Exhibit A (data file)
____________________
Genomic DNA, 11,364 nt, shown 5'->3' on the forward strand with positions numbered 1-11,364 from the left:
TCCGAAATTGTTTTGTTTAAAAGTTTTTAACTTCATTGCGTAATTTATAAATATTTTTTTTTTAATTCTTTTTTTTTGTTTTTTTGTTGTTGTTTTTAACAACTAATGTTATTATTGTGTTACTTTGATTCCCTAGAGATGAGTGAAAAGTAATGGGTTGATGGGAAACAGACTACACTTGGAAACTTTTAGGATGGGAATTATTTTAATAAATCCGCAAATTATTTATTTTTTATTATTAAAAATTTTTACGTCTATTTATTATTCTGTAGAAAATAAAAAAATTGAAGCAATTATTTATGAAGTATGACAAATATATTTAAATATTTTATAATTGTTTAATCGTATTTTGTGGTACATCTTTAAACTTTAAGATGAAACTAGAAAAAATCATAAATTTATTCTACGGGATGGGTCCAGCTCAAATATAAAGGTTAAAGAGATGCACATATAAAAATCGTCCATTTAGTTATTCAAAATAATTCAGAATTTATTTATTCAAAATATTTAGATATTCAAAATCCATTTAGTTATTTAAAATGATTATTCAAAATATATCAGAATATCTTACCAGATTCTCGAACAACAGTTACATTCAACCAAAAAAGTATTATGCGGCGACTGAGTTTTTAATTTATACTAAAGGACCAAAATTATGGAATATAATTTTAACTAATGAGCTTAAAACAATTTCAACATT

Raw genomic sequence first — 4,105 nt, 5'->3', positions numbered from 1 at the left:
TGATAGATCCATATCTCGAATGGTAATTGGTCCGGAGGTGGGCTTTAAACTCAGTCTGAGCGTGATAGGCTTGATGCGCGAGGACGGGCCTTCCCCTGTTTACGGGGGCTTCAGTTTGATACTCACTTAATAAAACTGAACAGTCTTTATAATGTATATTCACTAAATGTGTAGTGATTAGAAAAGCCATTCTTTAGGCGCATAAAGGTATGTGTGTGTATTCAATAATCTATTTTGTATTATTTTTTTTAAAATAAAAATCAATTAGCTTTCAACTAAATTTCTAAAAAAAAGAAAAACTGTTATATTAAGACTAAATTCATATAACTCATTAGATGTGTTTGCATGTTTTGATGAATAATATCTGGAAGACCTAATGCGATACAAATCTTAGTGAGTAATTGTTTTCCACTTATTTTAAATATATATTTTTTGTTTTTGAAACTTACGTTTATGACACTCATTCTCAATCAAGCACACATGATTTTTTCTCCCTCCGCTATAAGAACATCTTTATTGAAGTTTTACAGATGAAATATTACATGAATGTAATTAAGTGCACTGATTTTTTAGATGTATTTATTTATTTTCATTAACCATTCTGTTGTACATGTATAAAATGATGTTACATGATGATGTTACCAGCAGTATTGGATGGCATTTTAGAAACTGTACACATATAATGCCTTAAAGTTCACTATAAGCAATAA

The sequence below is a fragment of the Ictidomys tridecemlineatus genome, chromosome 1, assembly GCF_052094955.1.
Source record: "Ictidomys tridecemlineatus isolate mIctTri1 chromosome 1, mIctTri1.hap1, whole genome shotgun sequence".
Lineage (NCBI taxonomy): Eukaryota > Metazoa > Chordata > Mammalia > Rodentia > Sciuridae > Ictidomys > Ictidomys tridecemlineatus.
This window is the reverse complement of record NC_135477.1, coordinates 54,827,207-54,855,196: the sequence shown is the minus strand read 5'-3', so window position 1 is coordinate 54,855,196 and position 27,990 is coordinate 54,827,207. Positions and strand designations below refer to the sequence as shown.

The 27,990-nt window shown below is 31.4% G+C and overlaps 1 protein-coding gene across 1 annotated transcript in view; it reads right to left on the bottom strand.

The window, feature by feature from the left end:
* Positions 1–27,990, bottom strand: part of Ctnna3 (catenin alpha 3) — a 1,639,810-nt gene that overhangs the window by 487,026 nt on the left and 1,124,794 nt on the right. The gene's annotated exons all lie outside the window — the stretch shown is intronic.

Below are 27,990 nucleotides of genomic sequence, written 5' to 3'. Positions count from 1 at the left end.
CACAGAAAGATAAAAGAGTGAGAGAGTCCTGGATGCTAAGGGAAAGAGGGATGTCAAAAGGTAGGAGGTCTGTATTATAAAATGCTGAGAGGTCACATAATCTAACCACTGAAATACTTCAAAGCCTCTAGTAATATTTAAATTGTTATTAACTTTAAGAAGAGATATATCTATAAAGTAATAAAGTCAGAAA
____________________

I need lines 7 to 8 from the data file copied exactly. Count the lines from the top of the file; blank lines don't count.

Lineage (NCBI taxonomy): Eukaryota > Metazoa > Chordata > Mammalia > Rodentia > Sciuridae > Ictidomys > Ictidomys tridecemlineatus.
This window is the reverse complement of record NC_135477.1, coordinates 54,827,207-54,855,196: the sequence shown is the minus strand read 5'-3', so window position 1 is coordinate 54,855,196 and position 27,990 is coordinate 54,827,207. Positions and strand designations below refer to the sequence as shown.